‘Chippa,’ ‘The Last Color’ win big at Indian Film Festival Stuttgart

Kiss Films co-founder Paramvir Singh, left, with filmmaker Archana Phadke, center, at the Indian Film Festival Stuttgart in Germany. Phadke’s film “About Love” won the Best Documentary Award at the festival.

Safdar Rahman's “Chippa” and Vikas Khanna's “The Last Color” won big at the recently-concluded Indian Film Festival Stuttgart in Germany.

The road film “Chippa,” with child actor Sunny Pawar won the German Star of India for Best Film in the Feature Film category and prize money of 4,000 euros.

Khanna picked up the Director's Vision Award for his directorial debut and a prize of 500 euros. “The Last Color,” starring Neena Gupta as a widow in Vrindavan, also picked up the Audience Award at the German festival.

The 16th edition of the festival opened on July 17, at Metropol Cinema (Bolzstrasse) with the surreal “Namdev Bhau - In Search of Silence,” directed by India-based Ukranian Dar Gai and produced by Dheer Momaya. The film is on an infuriated chauffeur who decides to flee Mumbai’s cacophony in search for the “Silent Valley.”

According to Cinestaan, 65-year-old Namdev Gurav, a real-life chauffeur turned actor, plays the titular role. He also attended the film’s screenings at Stuttgart.

The film has recently been nominated for best actor alongside stellar names like Amitabh Bachchan and Manoj Bajpayee at next month’s Indian Film Festival of Melbourne.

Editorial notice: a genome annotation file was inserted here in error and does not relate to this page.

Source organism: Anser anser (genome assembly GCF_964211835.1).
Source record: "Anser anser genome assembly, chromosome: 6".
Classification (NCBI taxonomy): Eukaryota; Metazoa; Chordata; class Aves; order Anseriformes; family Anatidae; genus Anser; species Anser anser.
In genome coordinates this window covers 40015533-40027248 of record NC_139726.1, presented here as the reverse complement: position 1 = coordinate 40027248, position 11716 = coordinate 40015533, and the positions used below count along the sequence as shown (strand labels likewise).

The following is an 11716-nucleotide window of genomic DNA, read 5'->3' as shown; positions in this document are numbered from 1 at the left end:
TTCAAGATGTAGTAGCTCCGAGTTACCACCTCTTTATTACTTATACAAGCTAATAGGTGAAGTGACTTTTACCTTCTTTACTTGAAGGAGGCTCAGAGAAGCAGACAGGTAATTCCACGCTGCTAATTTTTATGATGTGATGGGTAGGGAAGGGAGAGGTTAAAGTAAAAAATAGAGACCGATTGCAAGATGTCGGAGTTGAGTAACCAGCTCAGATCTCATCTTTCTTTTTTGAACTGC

Ashish Pandey’s “Nooreh,” which showcases the challenges of a young girl defending herself amidst the turmoil at the India-Pakistan border, won the German Star of India for Best Short Film. “Counterfeit Kunkoo” by Reema Sengupta was awarded an honorable mention by the jury in the same category.

Under the Documentary section, Archana Phadke’s “About Love” won the best film award. The film gave an honest insight into the life and coexistence of three generations in Mumbai.

Sapna Moti Bhavnani’s intimate documentary “Sindhustan” received an honorable mention as well. Better known as a celebrity hair-stylist, Bhavnani’s directorial debut chronicles the Partition-era migration of Sindhis, the “largest in the history of the world," through personal anecdotes and the language of ink.

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